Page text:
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WHAT I'VE LEARNED -- Speaking Yes and No

Originally posted on Nov. 24, 2014


From the book "The Art of Worldly Wisdom" by Baltasar Gracian, translated by Martin Fischer:

"Know how to refuse. Since you cannot accede to everything, or to everybody, it becomes important to know not to accede; and especially in those who command; for here enters manner. The No of one man is more esteemed than the Yes of another; for a No that is guilded may be more satisfying than a Yes embellished.

There are many who carry an eternal No in the mouth which with they spoil everything. It always comes first, so that even when later they grant everything, such answer gives little satisfaction, because of the bad taste provided by the first. Refusal should never be flat, the truth appearing by degrees, nor should it be absolute, for that would cancel dependence, wherefore some remnant of hope must be kept alive, to sweeten the bitterness of the refusal. Employ courtliness to fill the void of the denial, and let pleasing words disguise the failure of action. Yes and No are quickly spoken, but they demand long consideration."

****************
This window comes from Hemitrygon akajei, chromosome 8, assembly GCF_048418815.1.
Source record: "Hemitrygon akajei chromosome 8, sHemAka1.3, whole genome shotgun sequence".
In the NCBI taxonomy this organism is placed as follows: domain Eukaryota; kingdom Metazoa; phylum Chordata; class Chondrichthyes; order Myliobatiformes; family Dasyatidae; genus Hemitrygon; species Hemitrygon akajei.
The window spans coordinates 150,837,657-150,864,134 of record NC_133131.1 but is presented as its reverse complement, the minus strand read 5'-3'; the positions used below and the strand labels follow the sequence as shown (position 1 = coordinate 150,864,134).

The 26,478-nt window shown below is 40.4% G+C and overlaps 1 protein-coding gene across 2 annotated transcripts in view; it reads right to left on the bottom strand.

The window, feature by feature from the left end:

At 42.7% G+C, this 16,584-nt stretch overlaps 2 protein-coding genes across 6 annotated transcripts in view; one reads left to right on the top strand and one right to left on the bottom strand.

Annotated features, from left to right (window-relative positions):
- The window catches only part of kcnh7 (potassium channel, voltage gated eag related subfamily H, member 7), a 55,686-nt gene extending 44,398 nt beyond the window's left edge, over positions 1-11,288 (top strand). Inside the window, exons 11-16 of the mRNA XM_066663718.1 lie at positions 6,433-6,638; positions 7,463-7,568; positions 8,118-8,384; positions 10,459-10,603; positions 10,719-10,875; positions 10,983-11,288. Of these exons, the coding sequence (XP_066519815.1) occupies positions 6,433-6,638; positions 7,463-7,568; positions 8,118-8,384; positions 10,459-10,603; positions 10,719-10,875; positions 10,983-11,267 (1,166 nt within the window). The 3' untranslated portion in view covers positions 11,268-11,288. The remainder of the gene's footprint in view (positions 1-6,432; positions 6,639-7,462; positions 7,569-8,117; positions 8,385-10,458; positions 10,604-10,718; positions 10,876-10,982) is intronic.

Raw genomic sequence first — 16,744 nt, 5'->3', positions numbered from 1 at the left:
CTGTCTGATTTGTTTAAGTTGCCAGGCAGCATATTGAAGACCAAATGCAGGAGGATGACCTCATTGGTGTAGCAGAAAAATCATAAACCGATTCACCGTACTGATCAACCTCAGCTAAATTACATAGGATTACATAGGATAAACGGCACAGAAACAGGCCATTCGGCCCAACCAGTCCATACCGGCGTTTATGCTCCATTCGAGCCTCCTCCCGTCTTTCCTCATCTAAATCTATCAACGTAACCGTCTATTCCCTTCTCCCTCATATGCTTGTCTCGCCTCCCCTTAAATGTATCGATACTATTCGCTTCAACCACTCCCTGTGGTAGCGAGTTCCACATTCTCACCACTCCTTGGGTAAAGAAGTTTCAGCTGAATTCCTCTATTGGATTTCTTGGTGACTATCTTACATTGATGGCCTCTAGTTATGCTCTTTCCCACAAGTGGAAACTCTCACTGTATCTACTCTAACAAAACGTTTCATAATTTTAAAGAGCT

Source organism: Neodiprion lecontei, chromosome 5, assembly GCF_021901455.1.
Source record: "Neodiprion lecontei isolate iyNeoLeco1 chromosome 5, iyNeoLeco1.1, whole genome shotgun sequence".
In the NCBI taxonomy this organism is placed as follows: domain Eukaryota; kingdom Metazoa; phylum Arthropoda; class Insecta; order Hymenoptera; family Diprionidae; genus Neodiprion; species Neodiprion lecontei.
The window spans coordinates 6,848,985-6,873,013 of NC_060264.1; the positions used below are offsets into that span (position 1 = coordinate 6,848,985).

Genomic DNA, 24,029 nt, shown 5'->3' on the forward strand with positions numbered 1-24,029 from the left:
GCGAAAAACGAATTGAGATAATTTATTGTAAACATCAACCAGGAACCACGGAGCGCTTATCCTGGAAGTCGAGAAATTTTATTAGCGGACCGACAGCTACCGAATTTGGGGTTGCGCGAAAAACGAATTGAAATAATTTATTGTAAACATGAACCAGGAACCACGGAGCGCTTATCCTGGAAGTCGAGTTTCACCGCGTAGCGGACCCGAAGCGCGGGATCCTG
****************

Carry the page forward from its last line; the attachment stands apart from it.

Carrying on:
As a parent, I have learned to take long and deep breaths and enjoy the moments and delay the moments before speaking Yes or No. I must say, I have gotten very good at this...to the point where my reply may not come until a day or two later...let them wait, as I'd rather digest what needs to be digested so that I can give the most appropriate Yes or No answer. May you employ the desire to slow the relay movement between the hearing and the temptation of the immediate action of speaking Yes or No.

Go for it! My love and joy

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